The Heart, As Well As The Head, Plays Role In Estate Decisions

Good estate planning goes behind the numbers to take the individuals involved into account.
When it comes to giving gifts to family and loved ones through a will or while still alive, there are tax implications to be taken into consideration, but a host of other factors come into play, as well.
A recent article on the Motley Fool website dealt with the subject in some detail.

Money (Photo credit: 401(K) 2013)

Money (Photo credit: 401(K) 2013)

“You’re in your golden years, and you’re thinking hard about estate planning,” Paula Pant, a contributor to WiseAdvisor, wrote in the article. “You want to leave gifts for your heirs, but should you wait until you pass away? Or should you give some money to them now?
“Gift tax versus estate tax – gift tax is the tax imposed by the federal government on any transfer of property to an individual without any compensation in return. ‘Property’ in this sense includes both tangible property, like art or furniture, and intangible gifts like stocks and cash.”
Pant goes on to point out that currently the law allows a lifetime gift limit of $5.34 million, after which taxes of 40 percent are imposed. But there’s also the added complication of an annual exemption $14,000 to consider.
A good estate planner will help people make up their minds from a purely financial perspective which options are the best for taking care of heirs.
Exceptional estate planning will help clients come to grips with the pros and cons to either approach Pant points out in her Motley Fool contribution.
For giving heirs money now, these include:

  • You get to see them enjoy it. If you’d prefer to see your gifts in action, giving your heirs the money now gives you a chance to see the difference it makes in their lives.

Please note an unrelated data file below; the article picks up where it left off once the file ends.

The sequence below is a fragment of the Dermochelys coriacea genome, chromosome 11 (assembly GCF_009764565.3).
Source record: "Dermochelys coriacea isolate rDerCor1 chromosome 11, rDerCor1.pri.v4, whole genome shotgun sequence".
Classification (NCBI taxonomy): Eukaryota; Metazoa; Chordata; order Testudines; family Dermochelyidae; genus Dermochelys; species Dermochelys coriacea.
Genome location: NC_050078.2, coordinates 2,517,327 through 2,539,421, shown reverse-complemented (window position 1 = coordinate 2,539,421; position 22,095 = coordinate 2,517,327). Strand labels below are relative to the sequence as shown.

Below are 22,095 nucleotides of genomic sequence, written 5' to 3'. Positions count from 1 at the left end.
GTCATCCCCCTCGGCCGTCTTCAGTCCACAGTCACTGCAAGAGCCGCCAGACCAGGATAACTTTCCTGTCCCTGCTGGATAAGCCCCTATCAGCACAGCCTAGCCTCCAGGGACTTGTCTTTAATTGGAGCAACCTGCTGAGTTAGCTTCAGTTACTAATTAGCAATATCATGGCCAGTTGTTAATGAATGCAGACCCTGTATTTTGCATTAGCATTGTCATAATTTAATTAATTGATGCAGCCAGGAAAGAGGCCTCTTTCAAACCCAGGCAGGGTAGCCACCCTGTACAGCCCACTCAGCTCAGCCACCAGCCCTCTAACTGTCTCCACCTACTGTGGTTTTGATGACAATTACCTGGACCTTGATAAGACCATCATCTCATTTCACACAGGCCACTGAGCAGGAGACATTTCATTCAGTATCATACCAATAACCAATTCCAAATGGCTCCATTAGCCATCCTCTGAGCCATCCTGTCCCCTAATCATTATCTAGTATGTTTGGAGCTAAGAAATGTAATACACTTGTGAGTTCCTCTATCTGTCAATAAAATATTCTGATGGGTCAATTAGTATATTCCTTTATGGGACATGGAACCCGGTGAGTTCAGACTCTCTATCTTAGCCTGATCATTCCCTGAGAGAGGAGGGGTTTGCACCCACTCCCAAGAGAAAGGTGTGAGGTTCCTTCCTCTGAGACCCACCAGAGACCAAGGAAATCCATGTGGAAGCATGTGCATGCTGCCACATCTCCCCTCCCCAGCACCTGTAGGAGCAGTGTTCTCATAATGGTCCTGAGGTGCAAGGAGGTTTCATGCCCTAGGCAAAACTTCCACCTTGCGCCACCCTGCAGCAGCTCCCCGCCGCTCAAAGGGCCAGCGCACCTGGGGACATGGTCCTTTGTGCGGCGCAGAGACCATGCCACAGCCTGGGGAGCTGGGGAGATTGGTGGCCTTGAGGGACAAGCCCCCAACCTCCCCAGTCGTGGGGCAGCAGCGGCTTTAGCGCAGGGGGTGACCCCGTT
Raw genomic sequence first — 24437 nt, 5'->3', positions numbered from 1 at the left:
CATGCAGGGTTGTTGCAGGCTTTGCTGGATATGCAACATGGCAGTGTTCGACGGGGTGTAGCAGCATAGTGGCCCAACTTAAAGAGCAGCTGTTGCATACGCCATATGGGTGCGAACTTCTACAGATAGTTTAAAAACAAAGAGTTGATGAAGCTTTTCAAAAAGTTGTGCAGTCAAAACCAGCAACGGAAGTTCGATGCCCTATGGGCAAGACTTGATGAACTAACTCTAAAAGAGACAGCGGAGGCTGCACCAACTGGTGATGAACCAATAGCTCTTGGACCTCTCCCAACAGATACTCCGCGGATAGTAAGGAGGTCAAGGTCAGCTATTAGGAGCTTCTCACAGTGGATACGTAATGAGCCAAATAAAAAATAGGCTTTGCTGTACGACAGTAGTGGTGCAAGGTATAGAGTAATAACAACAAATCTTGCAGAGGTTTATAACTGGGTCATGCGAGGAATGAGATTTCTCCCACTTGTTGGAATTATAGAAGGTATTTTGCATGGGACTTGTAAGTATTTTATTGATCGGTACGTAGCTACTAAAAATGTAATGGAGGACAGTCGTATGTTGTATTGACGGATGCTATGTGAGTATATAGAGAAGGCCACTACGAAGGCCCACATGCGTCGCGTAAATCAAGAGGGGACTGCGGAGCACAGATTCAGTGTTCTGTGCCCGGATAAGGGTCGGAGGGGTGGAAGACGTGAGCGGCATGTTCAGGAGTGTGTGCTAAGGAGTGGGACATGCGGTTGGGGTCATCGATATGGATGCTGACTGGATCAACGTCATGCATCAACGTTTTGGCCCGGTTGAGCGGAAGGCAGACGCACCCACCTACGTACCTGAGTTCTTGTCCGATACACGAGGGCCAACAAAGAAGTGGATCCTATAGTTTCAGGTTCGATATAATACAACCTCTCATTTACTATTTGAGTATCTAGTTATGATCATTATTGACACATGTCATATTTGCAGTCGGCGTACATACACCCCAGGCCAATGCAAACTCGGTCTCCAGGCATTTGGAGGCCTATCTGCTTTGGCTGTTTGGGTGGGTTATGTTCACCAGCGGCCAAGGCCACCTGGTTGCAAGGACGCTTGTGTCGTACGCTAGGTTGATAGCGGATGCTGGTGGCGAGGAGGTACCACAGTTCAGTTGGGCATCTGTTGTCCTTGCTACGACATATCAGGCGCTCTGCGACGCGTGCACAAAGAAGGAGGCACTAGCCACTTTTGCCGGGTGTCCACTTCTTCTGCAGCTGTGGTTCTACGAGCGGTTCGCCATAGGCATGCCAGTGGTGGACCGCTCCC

• You can advise how they spend it. If you’d prefer to see your gifts in action in a specific way, giving the money while you’re still alive gives you a chance to let your heirs know how you’d prefer they spend it.
  • You can give the gift in the form of paying for something. If you really want to ensure the money is spent on the thing you want it to be spent on, you can pay for something rather than giving your heirs the money for it.
  • You can stop giving them money if you see them falling off the rails.

The factors that weigh in favor of waiting until you pass away include:

  • You may need the money later. What if you find that you need the money to pay for your own expenses during your lifetime?
  • Your heirs might appreciate it more and spend it more wisely. By waiting until you’ve passed away, you give your heirs a chance to ‘make their own way in the world’ at a younger age. Rather than relying on an annual cash infusion from you, your heirs will be older and more responsible when they receive the inheritance. This might cause them to appreciate the gift more, as they will have experienced the task of earning money.

“Which should you choose?” Pant asks. “Should you give your heirs gifts now? Or wait? Ultimately, there’s no ‘right’ answer. This is a personal choice.”

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